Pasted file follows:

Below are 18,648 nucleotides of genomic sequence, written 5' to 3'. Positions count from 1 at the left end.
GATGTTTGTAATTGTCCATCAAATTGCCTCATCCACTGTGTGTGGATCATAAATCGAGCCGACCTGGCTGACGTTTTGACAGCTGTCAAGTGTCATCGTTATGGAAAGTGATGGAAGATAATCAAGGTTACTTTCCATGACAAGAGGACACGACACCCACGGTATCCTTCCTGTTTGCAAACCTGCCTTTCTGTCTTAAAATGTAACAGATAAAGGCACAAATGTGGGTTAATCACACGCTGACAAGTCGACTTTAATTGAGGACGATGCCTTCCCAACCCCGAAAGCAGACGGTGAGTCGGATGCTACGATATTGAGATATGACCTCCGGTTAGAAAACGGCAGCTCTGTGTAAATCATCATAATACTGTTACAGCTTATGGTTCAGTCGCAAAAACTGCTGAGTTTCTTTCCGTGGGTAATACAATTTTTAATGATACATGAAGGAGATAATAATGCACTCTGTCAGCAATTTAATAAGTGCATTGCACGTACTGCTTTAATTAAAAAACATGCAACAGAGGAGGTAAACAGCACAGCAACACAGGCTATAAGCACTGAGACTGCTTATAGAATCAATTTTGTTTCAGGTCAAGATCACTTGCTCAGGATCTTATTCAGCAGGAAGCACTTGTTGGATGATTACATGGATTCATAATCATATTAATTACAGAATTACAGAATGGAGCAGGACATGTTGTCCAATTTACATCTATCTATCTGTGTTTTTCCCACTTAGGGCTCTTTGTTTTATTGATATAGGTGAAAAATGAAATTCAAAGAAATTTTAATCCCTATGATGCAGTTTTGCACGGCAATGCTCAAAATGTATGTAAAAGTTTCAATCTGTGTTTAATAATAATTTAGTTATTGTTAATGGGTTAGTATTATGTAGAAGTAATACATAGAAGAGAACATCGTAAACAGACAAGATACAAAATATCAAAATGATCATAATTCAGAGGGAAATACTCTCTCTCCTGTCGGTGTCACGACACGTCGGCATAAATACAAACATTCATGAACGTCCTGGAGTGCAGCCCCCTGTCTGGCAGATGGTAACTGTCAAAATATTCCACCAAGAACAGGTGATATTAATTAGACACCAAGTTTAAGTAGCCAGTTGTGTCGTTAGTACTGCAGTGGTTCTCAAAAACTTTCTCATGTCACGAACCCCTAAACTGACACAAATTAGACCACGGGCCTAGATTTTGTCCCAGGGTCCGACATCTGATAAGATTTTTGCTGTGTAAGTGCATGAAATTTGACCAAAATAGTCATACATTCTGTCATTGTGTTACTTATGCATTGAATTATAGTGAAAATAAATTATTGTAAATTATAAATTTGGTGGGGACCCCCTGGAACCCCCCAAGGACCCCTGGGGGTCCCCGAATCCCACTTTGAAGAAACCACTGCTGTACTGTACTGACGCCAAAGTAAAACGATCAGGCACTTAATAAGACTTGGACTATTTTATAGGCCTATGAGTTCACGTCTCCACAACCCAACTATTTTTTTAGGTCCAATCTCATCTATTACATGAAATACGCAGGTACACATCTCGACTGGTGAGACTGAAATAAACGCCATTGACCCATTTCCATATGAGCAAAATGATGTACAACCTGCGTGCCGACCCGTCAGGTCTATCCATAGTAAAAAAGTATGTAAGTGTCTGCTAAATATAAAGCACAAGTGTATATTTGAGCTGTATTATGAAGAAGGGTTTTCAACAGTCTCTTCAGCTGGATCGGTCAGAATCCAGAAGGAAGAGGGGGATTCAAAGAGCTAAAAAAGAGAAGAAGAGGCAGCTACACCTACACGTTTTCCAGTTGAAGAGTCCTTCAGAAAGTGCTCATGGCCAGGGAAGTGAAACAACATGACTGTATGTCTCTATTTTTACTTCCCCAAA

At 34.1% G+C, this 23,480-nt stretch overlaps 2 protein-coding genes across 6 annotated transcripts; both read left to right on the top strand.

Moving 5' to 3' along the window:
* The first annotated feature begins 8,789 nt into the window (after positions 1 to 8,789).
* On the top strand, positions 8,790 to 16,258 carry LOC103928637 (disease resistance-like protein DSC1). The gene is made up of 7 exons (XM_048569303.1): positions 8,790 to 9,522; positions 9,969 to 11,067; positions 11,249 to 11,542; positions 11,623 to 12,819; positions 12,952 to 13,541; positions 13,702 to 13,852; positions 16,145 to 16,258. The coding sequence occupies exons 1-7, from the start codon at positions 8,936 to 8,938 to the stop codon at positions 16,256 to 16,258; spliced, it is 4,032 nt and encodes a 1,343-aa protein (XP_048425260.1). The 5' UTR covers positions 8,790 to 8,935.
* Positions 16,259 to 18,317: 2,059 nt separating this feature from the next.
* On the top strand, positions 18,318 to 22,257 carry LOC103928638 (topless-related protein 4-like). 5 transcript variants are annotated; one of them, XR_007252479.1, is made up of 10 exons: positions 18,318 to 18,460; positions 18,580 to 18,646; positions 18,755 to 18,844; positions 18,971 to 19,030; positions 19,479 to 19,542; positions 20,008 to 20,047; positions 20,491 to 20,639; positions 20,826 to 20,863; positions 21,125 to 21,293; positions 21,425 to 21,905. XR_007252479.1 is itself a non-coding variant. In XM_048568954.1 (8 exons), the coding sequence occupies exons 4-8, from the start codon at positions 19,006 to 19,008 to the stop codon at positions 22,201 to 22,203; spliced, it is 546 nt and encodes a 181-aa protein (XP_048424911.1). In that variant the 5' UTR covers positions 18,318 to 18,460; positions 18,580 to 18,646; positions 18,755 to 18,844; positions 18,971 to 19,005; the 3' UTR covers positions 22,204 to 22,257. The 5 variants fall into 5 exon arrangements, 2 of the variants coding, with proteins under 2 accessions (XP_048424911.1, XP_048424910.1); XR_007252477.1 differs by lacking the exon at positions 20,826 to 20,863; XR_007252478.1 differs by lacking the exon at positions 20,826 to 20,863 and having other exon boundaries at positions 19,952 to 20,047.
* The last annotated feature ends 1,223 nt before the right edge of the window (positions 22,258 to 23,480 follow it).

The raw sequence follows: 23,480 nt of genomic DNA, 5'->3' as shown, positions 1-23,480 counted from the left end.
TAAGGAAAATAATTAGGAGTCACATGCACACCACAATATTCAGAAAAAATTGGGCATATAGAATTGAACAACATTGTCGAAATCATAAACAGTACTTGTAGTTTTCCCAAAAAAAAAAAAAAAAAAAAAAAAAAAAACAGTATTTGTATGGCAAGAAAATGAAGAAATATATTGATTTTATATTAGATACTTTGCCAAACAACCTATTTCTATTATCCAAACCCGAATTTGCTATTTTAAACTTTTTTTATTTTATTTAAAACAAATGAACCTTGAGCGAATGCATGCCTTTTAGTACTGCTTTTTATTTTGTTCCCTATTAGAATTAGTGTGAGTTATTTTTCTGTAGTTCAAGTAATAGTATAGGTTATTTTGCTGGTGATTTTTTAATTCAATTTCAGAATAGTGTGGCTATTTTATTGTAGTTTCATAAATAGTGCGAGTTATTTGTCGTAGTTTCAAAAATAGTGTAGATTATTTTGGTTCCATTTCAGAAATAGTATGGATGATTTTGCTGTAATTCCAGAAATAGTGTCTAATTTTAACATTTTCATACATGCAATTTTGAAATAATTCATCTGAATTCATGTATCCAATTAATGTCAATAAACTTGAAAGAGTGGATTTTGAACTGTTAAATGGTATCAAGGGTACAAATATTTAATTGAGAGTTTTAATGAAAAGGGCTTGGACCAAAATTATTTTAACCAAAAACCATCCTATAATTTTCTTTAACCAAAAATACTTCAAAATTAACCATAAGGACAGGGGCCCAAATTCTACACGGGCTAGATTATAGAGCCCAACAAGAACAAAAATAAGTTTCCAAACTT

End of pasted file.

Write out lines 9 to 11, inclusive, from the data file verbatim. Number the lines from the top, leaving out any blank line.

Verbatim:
* The last annotated feature ends 1,223 nt before the right edge of the window (positions 22,258 to 23,480 follow it).

The raw sequence follows: 23,480 nt of genomic DNA, 5'->3' as shown, positions 1-23,480 counted from the left end.
TAAGGAAAATAATTAGGAGTCACATGCACACCACAATATTCAGAAAAAATTGGGCATATAGAATTGAACAACATTGTCGAAATCATAAACAGTACTTGTAGTTTTCCCAAAAAAAAAAAAAAAAAAAAAAAAAAAAACAGTATTTGTATGGCAAGAAAATGAAGAAATATATTGATTTTATATTAGATACTTTGCCAAACAACCTATTTCTATTATCCAAACCCGAATTTGCTATTTTAAACTTTTTTTATTTTATTTAAAACAAATGAACCTTGAGCGAATGCATGCCTTTTAGTACTGCTTTTTATTTTGTTCCCTATTAGAATTAGTGTGAGTTATTTTTCTGTAGTTCAAGTAATAGTATAGGTTATTTTGCTGGTGATTTTTTAATTCAATTTCAGAATAGTGTGGCTATTTTATTGTAGTTTCATAAATAGTGCGAGTTATTTGTCGTAGTTTCAAAAATAGTGTAGATTATTTTGGTTCCATTTCAGAAATAGTATGGATGATTTTGCTGTAATTCCAGAAATAGTGTCTAATTTTAACATTTTCATACATGCAATTTTGAAATAATTCATCTGAATTCATGTATCCAATTAATGTCAATAAACTTGAAAGAGTGGATTTTGAACTGTTAAATGGTATCAAGGGTACAAATATTTAATTGAGAGTTTTAATGAAAAGGGCTTGGACCAAAATTATTTTAACCAAAAACCATCCTATAATTTTCTTTAACCAAAAATACTTCAAAATTAACCATAAGGACAGGGGCCCAAATTCTACACGGGCTAGATTATAGAGCCCAACAAGAACAAAAATAAGTTTCCAAACTT